**A Room Full of Wrong Answers**

My first Math Milestones^{TM} task was a disaster. I immediately connected with the idea of students engaging in “the math of the grade level” and having the chance to grapple with rigorous and relevant tasks. Our class was wrapping up our unit on multiplying fractions, so task 5:6, *Corner Store*, struck me as a perfect opportunity to check in before our summative assessment. My intention was to collect individual responses, select three anchor papers that represented the collective thinking of the class, and have students compare and contrast solution pathways. When I began sorting their responses, I was shocked to see only 15 out of 64 students had the correct answers. A staggering number of students didn’t progress beyond the first part of the question, and I had an alarming number of papers that were almost completely blank. Throughout the unit, my students demonstrated in several ways both conceptual understanding and procedural fluency with fraction multiplication, so what happened?!

**Reflecting and Reframing**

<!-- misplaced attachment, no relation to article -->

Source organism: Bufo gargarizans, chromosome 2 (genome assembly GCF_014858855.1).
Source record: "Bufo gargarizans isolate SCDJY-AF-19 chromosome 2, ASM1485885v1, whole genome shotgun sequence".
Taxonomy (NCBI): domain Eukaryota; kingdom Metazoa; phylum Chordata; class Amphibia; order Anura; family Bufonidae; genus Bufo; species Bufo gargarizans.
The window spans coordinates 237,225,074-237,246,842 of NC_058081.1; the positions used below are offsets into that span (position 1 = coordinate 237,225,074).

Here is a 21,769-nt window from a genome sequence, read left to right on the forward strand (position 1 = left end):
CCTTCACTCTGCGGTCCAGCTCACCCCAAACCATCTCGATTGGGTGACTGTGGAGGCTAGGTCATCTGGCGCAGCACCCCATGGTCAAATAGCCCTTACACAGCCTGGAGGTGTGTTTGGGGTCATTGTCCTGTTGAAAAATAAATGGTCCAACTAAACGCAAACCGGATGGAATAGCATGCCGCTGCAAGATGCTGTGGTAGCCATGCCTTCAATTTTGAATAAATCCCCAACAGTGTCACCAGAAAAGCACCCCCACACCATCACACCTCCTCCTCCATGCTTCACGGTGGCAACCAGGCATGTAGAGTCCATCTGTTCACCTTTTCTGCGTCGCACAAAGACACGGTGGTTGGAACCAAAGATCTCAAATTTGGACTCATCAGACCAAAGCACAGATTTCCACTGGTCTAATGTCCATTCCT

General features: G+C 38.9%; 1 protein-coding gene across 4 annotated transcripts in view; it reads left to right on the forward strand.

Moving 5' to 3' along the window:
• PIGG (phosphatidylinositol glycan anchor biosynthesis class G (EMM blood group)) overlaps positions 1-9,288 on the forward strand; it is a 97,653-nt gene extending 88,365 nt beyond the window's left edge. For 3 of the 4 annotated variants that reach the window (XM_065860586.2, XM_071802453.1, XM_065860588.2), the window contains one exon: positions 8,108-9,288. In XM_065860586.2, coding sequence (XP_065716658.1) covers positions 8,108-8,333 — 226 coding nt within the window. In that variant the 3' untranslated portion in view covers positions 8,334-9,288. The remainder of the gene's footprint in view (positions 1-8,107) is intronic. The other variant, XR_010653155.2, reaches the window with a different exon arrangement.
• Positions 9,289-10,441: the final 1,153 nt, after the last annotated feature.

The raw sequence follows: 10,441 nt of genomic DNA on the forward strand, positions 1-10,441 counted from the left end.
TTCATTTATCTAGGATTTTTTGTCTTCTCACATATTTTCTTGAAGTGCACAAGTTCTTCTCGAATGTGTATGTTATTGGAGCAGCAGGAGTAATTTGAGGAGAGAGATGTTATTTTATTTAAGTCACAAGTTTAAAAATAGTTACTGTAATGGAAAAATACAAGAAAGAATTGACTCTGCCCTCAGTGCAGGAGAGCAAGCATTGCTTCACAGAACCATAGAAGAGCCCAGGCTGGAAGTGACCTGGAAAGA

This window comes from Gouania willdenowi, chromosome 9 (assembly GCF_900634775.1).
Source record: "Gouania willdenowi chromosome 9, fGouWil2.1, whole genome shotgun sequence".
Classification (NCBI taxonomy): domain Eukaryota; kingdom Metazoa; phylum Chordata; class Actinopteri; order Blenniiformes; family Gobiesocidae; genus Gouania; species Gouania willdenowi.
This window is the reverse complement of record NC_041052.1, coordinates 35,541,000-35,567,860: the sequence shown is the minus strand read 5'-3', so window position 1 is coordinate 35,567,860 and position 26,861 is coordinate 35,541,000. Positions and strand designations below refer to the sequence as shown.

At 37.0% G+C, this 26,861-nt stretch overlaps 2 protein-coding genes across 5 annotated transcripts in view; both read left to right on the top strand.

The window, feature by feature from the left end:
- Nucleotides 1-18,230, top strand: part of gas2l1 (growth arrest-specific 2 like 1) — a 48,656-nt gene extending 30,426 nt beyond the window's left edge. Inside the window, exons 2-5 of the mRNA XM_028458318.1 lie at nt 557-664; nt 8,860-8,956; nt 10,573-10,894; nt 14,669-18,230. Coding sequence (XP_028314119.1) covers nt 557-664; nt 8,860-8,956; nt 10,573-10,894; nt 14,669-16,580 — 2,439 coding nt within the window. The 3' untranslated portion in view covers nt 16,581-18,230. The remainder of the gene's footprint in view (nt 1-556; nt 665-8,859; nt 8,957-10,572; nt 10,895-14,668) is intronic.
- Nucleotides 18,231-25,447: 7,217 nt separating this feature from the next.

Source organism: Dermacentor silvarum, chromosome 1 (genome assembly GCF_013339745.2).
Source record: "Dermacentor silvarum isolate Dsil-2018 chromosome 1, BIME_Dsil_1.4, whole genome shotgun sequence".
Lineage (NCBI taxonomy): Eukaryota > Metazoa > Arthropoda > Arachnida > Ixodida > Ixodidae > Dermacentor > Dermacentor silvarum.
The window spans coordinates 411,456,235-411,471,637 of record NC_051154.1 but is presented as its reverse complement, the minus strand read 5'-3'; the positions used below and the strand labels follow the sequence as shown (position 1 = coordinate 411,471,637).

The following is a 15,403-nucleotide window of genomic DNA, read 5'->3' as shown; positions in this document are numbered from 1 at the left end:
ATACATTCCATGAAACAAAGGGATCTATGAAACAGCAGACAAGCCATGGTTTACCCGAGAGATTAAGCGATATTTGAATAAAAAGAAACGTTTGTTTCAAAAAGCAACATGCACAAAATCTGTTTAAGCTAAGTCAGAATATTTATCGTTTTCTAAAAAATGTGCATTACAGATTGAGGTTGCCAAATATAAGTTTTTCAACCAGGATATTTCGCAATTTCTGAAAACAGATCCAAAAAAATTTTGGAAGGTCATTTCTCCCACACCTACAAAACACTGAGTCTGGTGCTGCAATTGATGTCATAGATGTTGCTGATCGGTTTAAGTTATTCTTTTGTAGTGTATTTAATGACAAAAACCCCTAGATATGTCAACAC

Starting with my students who had mostly blank papers, I conferenced to understand what had kept them from reaching a solution. 50% misunderstood the context, and 35% had an idea of the answer but struggled to organize and communicate their thinking on paper. Our group of co-designers had just started exploring how highlighting student assets, even in work with incomplete or incorrect solutions, leads to increased agency and a stronger math identity for students. So, I returned to the student work samples and started to highlight, literally, their assets. I highlighted different types of models—number lines, double number lines, fractions bars, pictures that looked like maps of the neighborhood. I highlighted expressions and equations—even ones that weren’t solved. I highlighted math language—numerator, denominator, part, whole, half. As I worked my way through the pile, the job got tougher, as students had less and less visible thinking. Even so, I highlighted sections where students had used both numbers and words. I highlighted multiplication signs denoting they understood the operation of the task. I even highlighted when a student wrote: “I don’t know what to do. Can you help me?” (What an incredible asset to know when to ask for help!) In the end, every paper had an asset highlighted—64 out of 64 students had a starting point. Armed with a stack full of “right” answers, I went back to my students.